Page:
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Goldstein Investigation: $1 Million Taxpayer-Funded Bus Remains Unused For Years

BURBANK (CBSLA) - "Whoa, look at those teeth!"

We discovered a million dollar hybrid bus, paid for by taxpayers, sitting idle for years with a possum living in the engine.

A former Burbank transit employee, who we're not identifying, first noticed the animal when he opened up the engine compartment.

"What did you think when you opened it up and saw that possum?," asked David Goldstein.

"It scared me. When it snarled at me I just jumped back. That's when I took a picture because I saw nobody's going to believe me."

The bus was funded through a 2007 state grant requested by the city of Burbank. It called for a hybrid hydrogen fuel cell bus for zero emissions. One of the first of its kind and at a cost to taxpayers of more than $1.3 million, with the total project costing almost two million dollars.

It was touted by the U.S. Department of Energy. They said the bus could be fully charged by plugging it into a 220-volt outlet and that Burbankbus planned to operate the fuel cell vehicle on all of its routes starting in 2010.

But our source says it hasn't moved from this spot for years.

"It's more like a phantom bus. No, nobody knows nothing about it," said the unidentified employee.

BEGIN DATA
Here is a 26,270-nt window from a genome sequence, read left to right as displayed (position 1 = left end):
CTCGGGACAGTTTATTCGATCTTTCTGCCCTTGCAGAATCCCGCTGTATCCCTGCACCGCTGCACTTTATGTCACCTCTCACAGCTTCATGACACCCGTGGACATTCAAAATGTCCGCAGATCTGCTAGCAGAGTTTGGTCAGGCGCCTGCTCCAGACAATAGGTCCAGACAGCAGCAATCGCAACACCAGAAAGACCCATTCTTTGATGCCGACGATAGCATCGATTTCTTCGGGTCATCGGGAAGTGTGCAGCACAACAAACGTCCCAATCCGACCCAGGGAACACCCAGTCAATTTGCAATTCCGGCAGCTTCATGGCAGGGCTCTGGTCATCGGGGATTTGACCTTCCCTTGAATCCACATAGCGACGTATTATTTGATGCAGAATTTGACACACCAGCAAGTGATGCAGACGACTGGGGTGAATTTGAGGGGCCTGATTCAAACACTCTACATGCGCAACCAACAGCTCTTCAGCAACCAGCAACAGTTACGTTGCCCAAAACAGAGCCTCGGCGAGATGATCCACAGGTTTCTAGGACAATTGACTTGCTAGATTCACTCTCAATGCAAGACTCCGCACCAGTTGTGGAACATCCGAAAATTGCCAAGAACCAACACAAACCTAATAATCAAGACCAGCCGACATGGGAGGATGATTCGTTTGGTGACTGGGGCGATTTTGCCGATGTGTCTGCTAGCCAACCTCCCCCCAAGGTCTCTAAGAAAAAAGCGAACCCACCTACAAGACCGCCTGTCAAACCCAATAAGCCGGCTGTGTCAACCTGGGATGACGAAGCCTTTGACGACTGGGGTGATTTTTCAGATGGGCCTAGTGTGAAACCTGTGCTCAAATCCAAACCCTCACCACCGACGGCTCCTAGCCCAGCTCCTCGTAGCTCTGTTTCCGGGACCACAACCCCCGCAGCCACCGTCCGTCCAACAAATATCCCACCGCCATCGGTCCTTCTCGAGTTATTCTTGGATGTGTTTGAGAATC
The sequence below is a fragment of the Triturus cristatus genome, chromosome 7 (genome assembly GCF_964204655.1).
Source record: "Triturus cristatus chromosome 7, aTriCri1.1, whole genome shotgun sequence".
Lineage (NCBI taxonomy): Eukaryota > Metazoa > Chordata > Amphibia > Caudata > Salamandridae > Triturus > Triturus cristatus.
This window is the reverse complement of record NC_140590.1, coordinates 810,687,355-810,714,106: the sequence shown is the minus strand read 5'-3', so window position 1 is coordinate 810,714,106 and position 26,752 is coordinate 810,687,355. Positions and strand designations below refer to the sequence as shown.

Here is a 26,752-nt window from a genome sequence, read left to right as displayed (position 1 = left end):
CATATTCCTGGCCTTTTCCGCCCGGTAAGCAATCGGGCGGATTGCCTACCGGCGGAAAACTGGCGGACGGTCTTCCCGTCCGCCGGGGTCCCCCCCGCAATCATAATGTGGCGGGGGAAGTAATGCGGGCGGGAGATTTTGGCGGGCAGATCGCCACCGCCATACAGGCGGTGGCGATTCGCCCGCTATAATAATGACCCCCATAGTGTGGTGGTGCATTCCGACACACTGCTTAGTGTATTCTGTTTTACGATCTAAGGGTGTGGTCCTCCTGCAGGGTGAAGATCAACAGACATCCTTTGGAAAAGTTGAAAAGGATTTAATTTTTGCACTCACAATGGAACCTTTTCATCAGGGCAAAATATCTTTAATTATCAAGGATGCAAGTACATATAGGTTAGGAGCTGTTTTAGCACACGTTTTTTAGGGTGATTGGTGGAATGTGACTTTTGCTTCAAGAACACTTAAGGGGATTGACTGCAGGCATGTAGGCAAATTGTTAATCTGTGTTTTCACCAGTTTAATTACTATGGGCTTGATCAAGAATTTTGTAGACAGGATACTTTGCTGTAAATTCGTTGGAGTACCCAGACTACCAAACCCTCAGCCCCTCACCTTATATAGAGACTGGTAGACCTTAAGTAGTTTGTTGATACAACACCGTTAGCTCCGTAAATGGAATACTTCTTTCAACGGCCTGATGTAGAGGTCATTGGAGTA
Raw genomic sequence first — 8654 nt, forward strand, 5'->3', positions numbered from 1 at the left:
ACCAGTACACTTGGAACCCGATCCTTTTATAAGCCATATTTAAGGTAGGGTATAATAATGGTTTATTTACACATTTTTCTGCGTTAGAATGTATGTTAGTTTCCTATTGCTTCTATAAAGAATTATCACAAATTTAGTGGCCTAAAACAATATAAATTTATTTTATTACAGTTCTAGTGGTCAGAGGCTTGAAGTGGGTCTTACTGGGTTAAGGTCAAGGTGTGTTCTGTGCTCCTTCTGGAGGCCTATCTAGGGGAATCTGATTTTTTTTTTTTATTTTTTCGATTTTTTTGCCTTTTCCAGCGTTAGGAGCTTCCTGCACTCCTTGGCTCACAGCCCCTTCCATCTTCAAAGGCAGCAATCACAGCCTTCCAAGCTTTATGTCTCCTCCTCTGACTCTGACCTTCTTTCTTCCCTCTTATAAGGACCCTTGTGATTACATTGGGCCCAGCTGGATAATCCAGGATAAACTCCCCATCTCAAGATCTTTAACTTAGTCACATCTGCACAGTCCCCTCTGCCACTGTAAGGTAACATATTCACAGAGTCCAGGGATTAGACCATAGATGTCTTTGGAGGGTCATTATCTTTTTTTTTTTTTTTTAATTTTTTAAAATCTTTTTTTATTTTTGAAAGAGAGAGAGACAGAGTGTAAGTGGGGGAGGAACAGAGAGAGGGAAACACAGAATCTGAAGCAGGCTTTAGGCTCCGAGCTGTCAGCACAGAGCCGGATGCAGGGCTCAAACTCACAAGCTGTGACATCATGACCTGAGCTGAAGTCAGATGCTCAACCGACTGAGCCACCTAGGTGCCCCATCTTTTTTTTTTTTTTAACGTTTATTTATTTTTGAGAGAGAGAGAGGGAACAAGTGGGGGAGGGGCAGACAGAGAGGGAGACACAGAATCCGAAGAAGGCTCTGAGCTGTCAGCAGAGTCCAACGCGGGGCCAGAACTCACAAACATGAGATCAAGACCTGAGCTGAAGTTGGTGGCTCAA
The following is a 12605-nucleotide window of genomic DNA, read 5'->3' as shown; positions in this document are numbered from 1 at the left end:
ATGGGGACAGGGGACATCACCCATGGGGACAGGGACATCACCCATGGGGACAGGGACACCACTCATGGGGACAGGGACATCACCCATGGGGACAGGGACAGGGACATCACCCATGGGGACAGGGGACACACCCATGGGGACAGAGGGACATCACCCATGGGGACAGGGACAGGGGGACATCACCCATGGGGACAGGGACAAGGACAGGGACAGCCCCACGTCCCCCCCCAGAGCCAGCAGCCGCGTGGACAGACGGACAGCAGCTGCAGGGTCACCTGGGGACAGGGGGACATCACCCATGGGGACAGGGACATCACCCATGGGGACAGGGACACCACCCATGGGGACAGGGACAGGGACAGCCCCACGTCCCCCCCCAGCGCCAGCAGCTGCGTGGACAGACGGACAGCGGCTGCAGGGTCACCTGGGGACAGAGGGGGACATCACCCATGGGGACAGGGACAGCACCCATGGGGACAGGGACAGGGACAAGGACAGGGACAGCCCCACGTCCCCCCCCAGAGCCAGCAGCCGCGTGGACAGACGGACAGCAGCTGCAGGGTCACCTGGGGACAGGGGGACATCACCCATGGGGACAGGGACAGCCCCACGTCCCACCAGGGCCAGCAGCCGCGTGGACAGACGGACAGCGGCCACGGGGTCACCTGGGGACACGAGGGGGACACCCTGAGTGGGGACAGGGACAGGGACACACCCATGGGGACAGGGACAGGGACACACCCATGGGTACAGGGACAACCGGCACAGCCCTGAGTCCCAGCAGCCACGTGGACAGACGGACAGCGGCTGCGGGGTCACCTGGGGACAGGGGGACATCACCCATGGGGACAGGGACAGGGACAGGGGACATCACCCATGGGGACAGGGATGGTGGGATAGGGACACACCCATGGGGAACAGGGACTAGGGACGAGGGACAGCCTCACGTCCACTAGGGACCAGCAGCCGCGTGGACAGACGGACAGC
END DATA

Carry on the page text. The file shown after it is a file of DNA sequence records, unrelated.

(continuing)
The inside the bus is now being used for storage. A shopping cart, metal panels and boxes rest on the seats which usually carry passengers.

David Kriske with the City of Burbank admits the bus hasn't moved for years, and even when it did, it didn't go very far.

"Was this bus ever put into service?"

"No, it was not."

"And why?"

"We could not get the bus to operate in a reliable way that would allow us to rely on it to be able to provide trips for paying customers," said Kriske.

So after more than a million dollars in state funding, this green energy bus - was a bust.

When asked if this was a waste of taxpayer money, Kriske said, "I think from the city's standpoint and its contribution, i think it was a reasonable use of money to try and move these efforts forward."

Susan Shelley with the Howard Jarvis taxpayers association says a private company wouldn't just leave a million dollar bus to be a home for a possum, but when it comes to taxpayer money, Shelley says, "The government doesn't care because they coerced the money out of taxpayers. It's not their money. They're just happy to write the check and then they're done. They can say look we funded this, but it's useless. It's a waste."

The California Air Resources Board claims it was money well spent. They say knowing the technology didn't work helped them develop other fuel efficient methods. The city of Burbank is looking into what to do with the bus and they say the possum will be relocated and not harmed.

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